Thursday, December 15, 2011

Snowy September

Initiation of the 2011-12 wet season has been rather unusual at Quelccaya. A typical, dry August continued into the first week of September, and then the remainder of the month was quite snowy. Net accumulation for the month amounted to 30-40cm, ranking 2011 as one of the snowiest Septembers in our short record (since 2004). Both October and November were relatively dry, with no net accumulation apparent in telemetry data through early December. In this sense, wet-season initiation resembles that of last year; no surprise given continuing La Nina conditions in the Tropical Pacific.

Monday, August 8, 2011

AWS GigaPan

This image of the weather station is tiled composite which allows you to zoom in and explore the station in detail. In this case, 54 images from a robotic camera were stitched together to form a 43° field of view comprised of 24,128 x 12,048 pixels. GigaPan is a development of the Global Connection Project; read more and find links to images and equipment here, and click here or "GigaPan" on the image below to open a fullsize version in another tab.

The GigaPan page for this image has a series of "snapshots" which provide detail on each of the AWS components and sensors. If we missed any, please let us know!

Friday, July 22, 2011

Vamos a la playa!

Quelccaya fieldwork for 2011 is complete. Although we experienced greater lower-elevation snowfall and higher summit wind speeds than in previous years, fantastic personnel and considerable persistence prevailed. During 6 days up top at the weather station, we recovered data, performed annual service, restored telemetry, collected air samples (for the stable isotopic composition of water vapor), installed an automated "RimeCam", shot GigaPans, and conducted snowpit measurements. Meanwhile, other members of the group documented previously unknown aspects of bird ecology (e.g., another species roosting in crevasses; a collection of bird photos from the trip is here). Data are actively being organized and archived, even as initial inspection begins.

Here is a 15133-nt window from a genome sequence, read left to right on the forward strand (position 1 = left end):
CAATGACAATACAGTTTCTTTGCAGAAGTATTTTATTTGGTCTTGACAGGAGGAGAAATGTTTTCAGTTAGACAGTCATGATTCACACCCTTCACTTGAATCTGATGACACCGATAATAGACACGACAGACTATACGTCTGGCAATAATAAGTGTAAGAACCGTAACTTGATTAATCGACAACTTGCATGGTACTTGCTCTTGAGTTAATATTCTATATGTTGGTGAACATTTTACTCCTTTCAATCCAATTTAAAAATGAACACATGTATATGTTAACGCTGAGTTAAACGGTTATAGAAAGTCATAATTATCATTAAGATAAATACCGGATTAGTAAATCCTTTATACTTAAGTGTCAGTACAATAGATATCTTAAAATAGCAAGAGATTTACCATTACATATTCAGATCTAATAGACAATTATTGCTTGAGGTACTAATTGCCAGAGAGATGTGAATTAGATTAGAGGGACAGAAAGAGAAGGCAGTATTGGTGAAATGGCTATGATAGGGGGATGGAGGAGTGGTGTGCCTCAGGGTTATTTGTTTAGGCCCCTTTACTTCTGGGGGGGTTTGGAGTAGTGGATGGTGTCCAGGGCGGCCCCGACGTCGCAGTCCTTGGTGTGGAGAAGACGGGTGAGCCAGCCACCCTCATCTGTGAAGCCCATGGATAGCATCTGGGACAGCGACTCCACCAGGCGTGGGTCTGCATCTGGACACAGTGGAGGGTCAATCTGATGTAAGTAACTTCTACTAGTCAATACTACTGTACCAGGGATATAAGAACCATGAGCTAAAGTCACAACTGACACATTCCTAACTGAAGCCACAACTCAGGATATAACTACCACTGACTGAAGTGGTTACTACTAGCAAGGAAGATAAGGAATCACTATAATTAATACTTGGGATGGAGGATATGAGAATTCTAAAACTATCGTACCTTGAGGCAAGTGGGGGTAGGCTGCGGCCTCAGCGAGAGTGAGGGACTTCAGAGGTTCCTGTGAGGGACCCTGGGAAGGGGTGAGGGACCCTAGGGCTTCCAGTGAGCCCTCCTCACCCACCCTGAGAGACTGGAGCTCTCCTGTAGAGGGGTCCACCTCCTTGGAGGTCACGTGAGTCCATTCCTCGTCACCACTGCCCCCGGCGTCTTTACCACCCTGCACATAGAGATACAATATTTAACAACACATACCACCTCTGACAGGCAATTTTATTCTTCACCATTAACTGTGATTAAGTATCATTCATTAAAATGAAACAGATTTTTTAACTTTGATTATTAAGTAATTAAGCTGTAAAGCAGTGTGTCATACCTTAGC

From Quelccaya the group dispersed for home, Bolivia, and coastal Perú. Several days in Paracas National Reserve was the perfect way for two of us to wrap up the trip. Traveling by Oltursa bus - with wifi - was relaxing and comfortable.

A sampling of photos follows, showing (top to bottom) the AWS ready for another wet season, departure from the summit, and a Paracas beach; more soon! Special thanks this year to Carsten Braun, Koky Casteñeda, and as always - Felix Vicencio and family.

Tuesday, June 28, 2011

Cusco Arrival

Smooth traveling to Cusco, arriving yesterday on time and with all 11 pieces of baggage! After a quick nap we began hydrating and hiking (slowly), adjusting to the altitude. With the Inti Raymi festival over, Cusco is less busy than we've experience in recent years. The second image above provides a unique perspective on our hotel (...actually a compositing mistake, the artistic merit of which we are debating).

Arriving before us from Scripps is another member of our group, Dave Chadwell. Dave was a member of the 1983 team which drilled Quelccaya's first ice core, and is back with high-accuracy GPS equipment attempting to relocate his strain network on the glacier and assess the magnitude of thinning over ~20 years. It has been very pleasant getting to know him, and we look forward to having him Dave along.

The next few days will be filled by organizing and acclimatizing, with departure for the field on Friday.

[UPDATE Tues. evening:  we had a brief chance to meet with Meredith Kelly (Dartmouth College) and Colby Smith this morning, on their way through Cusco after a very successful effort coring lakes around the Quelccaya margin. Temperatures were lower than normal until this week, with the snowline still right at the ice margin.]

Wednesday, June 22, 2011

Blogging from anywhere!

In 1996, we periodically updated a website with reports from our fieldwork on Nevado Sajama in Bolivia (6,542 m). The Inmarsat mini-M and laptop technology worked well, despite being cumbersome and requiring several additional steps by our Climate Center manager, Frank Keimig. For this trip, we will try to send at least brief updates via a much simpler system using SMS via our Iridium phone. The following was just entered directly onto this blog, prior to the editing above:  "Test of updates by satphone."

Sunday, June 19, 2011

Fieldwork Preparations